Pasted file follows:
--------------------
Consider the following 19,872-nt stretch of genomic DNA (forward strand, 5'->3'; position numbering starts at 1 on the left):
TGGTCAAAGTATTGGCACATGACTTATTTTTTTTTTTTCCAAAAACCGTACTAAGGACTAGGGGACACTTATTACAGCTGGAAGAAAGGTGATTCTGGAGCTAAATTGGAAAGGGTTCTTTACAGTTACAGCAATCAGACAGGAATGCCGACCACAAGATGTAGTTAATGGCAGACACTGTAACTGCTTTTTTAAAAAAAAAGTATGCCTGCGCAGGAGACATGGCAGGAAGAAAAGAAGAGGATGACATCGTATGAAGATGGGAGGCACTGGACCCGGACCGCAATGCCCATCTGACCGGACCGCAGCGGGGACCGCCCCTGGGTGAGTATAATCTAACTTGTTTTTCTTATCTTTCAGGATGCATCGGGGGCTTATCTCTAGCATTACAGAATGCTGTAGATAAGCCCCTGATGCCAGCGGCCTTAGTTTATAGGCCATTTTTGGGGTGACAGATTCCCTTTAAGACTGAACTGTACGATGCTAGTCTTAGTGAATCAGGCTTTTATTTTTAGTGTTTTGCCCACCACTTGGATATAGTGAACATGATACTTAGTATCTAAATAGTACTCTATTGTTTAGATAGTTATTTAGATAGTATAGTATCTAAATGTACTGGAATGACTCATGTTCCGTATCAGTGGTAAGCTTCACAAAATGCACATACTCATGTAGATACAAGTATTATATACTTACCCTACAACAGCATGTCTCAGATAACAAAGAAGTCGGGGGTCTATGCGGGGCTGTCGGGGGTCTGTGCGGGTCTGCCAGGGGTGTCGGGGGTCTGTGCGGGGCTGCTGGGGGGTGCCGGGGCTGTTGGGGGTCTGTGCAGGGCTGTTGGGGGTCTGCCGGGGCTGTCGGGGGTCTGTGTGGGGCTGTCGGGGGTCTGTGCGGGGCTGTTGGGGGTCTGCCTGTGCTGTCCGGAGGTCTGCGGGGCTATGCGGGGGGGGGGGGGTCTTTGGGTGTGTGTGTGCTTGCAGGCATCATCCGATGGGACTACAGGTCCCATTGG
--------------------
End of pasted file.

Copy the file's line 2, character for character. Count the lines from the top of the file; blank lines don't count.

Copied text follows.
TGGTCAAAGTATTGGCACATGACTTATTTTTTTTTTTTCCAAAAACCGTACTAAGGACTAGGGGACACTTATTACAGCTGGAAGAAAGGTGATTCTGGAGCTAAATTGGAAAGGGTTCTTTACAGTTACAGCAATCAGACAGGAATGCCGACCACAAGATGTAGTTAATGGCAGACACTGTAACTGCTTTTTTAAAAAAAAAGTATGCCTGCGCAGGAGACATGGCAGGAAGAAAAGAAGAGGATGACATCGTATGAAGATGGGAGGCACTGGACCCGGACCGCAATGCCCATCTGACCGGACCGCAGCGGGGACCGCCCCTGGGTGAGTATAATCTAACTTGTTTTTCTTATCTTTCAGGATGCATCGGGGGCTTATCTCTAGCATTACAGAATGCTGTAGATAAGCCCCTGATGCCAGCGGCCTTAGTTTATAGGCCATTTTTGGGGTGACAGATTCCCTTTAAGACTGAACTGTACGATGCTAGTCTTAGTGAATCAGGCTTTTATTTTTAGTGTTTTGCCCACCACTTGGATATAGTGAACATGATACTTAGTATCTAAATAGTACTCTATTGTTTAGATAGTTATTTAGATAGTATAGTATCTAAATGTACTGGAATGACTCATGTTCCGTATCAGTGGTAAGCTTCACAAAATGCACATACTCATGTAGATACAAGTATTATATACTTACCCTACAACAGCATGTCTCAGATAACAAAGAAGTCGGGGGTCTATGCGGGGCTGTCGGGGGTCTGTGCGGGTCTGCCAGGGGTGTCGGGGGTCTGTGCGGGGCTGCTGGGGGGTGCCGGGGCTGTTGGGGGTCTGTGCAGGGCTGTTGGGGGTCTGCCGGGGCTGTCGGGGGTCTGTGTGGGGCTGTCGGGGGTCTGTGCGGGGCTGTTGGGGGTCTGCCTGTGCTGTCCGGAGGTCTGCGGGGCTATGCGGGGGGGGGGGGGTCTTTGGGTGTGTGTGTGCTTGCAGGCATCATCCGATGGGACTACAGGTCCCATTGG